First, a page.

The Short Humour Site

Home : Writers' Showcase : Submission Guidelines : A Man of a Few More Words : Links

A Man of a Few More Words - by Swan Morrison

Helping The Police With Their Enquiries

A relative works at Scotland Yard. I was delighted when he invited me to tour this icon of crime detection and learn of modern police practice.

I marvelled at computers, state-of-the-art laboratories and the air of efficiency as officers hurried purposefully back and forth - presumably delivering critical pieces of case solving information.

‘I’m amazed that all criminals aren’t instantly banged to rights,’ I enthused.

Henry sighed. ‘None of it seems to help us much,’ he confided in a whisper.

I was puzzled. ‘But Scotland Yard has a crime detection rate envied by the world?’

‘Come with me.’ Henry turned down a dimly lit corridor. ‘Remember,’ he continued with earnest sincerity, ‘everything is in the strictest confidence.’

I followed him to a door at the end of the corridor. We entered an Edwardian styled drawing room. An old lady with greying hair and seated on a sofa looked up whilst pouring tea.

‘Ah, Chief Inspector,’ she said to Henry, ‘would you and your guest care for some Assam?’

Henry introduced Dorothy. Other older people sat in armchairs or paced the floor, deep in thought.

‘I’m glad you dropped by,’ said Dorothy to Henry. ‘I’ve been thinking about the Regent’s Park Murder. It’s clear that the victim was strangled by an orang-utan, clubbed by a gorilla and finally smothered with the fur of a baboon. The deceased was also the recently spurned gay lover of the head keeper of primates at London Zoo.’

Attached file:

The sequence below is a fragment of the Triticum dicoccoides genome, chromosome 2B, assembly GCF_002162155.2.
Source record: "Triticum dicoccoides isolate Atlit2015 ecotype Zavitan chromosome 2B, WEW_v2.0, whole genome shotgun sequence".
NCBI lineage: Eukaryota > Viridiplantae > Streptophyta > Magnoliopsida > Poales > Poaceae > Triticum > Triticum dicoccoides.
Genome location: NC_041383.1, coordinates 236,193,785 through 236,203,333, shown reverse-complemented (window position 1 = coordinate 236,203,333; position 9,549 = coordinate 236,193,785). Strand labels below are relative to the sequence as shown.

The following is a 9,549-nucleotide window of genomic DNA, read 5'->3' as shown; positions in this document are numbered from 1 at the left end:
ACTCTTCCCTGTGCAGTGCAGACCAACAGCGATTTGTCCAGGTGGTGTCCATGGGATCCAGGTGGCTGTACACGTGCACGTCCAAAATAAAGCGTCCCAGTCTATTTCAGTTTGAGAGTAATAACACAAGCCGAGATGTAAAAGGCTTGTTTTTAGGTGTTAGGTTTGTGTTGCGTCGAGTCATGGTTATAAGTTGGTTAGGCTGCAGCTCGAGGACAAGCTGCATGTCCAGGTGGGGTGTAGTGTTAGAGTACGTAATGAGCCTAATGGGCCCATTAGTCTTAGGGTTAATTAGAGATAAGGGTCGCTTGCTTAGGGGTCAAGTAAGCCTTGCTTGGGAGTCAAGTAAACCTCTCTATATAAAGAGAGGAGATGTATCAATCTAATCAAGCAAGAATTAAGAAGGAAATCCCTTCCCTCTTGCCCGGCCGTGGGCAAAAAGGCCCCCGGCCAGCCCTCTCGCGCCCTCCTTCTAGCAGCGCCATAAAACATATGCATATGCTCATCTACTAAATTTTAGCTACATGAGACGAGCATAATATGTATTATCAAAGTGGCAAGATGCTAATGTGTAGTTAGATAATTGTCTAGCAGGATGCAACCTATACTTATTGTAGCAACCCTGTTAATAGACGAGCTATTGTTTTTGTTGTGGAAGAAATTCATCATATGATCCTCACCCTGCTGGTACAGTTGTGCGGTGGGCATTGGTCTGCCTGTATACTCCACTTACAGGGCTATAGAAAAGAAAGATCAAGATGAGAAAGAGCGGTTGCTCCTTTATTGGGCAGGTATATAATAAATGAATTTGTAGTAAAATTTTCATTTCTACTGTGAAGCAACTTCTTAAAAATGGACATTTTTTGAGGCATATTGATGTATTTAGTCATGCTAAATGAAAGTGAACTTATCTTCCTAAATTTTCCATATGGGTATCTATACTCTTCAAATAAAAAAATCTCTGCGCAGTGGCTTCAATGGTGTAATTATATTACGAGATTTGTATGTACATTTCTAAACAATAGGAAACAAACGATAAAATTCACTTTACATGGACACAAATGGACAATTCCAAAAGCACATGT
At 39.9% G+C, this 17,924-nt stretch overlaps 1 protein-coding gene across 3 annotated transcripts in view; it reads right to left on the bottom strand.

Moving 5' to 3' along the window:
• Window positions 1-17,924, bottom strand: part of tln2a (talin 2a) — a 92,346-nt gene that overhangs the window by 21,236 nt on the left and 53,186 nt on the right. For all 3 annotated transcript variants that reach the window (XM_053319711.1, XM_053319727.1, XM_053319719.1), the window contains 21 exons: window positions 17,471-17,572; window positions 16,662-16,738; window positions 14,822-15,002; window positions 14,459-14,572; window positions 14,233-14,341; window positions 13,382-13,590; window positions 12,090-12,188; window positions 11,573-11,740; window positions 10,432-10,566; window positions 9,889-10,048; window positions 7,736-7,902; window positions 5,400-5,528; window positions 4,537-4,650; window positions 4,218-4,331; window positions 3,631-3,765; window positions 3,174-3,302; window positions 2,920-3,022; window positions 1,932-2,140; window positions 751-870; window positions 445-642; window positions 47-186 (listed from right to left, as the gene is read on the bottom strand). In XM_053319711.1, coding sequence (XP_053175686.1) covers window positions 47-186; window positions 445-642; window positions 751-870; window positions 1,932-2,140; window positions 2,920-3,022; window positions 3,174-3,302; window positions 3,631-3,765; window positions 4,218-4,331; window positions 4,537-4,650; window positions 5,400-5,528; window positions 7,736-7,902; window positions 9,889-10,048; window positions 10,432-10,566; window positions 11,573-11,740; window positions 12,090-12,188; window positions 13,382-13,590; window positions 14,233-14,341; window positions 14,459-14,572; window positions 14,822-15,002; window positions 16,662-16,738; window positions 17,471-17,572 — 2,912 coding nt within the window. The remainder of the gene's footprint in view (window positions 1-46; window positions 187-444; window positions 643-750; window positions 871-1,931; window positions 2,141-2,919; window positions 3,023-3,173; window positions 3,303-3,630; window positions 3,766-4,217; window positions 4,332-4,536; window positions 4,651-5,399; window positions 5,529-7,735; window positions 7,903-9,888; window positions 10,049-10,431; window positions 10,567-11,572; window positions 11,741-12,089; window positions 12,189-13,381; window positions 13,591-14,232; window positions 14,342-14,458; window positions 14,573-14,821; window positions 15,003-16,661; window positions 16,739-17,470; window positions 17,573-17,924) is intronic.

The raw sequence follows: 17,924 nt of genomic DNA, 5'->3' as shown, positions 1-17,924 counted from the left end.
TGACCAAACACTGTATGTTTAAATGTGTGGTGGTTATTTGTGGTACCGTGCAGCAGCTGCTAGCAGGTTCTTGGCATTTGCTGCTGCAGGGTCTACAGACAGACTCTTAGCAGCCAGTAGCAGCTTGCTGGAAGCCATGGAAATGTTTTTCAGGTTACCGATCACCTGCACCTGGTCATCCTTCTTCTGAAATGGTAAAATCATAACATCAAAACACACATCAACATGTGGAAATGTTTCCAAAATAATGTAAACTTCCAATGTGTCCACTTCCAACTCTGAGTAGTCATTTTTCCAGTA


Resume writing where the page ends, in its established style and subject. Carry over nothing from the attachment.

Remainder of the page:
‘So he did it,’ Henry concluded with amazement. ‘We never had an inkling. We’ve been concentrating our enquiries on shepherds in the Orkneys.’

Dorothy cast a puzzled glance at Henry. ‘However, I discovered that a cousin of the victim bore a grudge over an inheritance which finally drove her to murder!’

Henry gasped. ‘However did you deduce that?’

‘It was the final words of the victim,’ Dorothy revealed. ‘He said he’d been murdered by his cousin due to a grudge over an inheritance.’

‘We shouldn’t have ignored that clue,’ sighed Henry, using his mobile to brief the investigation team.

Dorothy addressed me. ‘You seem confused, Mr Morrison?’

I gestured around me. ‘I don’t see where all this fits with Scotland Yard?’

‘It’s been known for over a century,’ Dorothy explained, ‘that police are incapable of detecting crime. Fortunately, that skill has remained amongst a small group of smug, amateur, upper class pensioners. This remains a closely guarded secret. The crime historian, Agatha Christie, was only allowed to publish by pretending Marple and Poirot were fictitious.

I was incredulous. ‘So you, and others like you, solve all crimes?’

‘Yes. Mostly we review evidence collected by the police. If crimes are committed by the upper classes at country houses, of course, one of us is usually a guest at the time, so that facilitates those investigations.’

Dorothy gestured towards the adjoining room. ‘We undertake denouements in the library. Suspects question why they must dress for dinner and then hold gin and tonics while one of us expounds details of the crime. The guilty are always so impressed, however, by exact analyses of their motives and actions that they immediately confess.’

My visit to Scotland Yard had been a revelation. I had always admired police investigations, and now I knew how they were undertaken.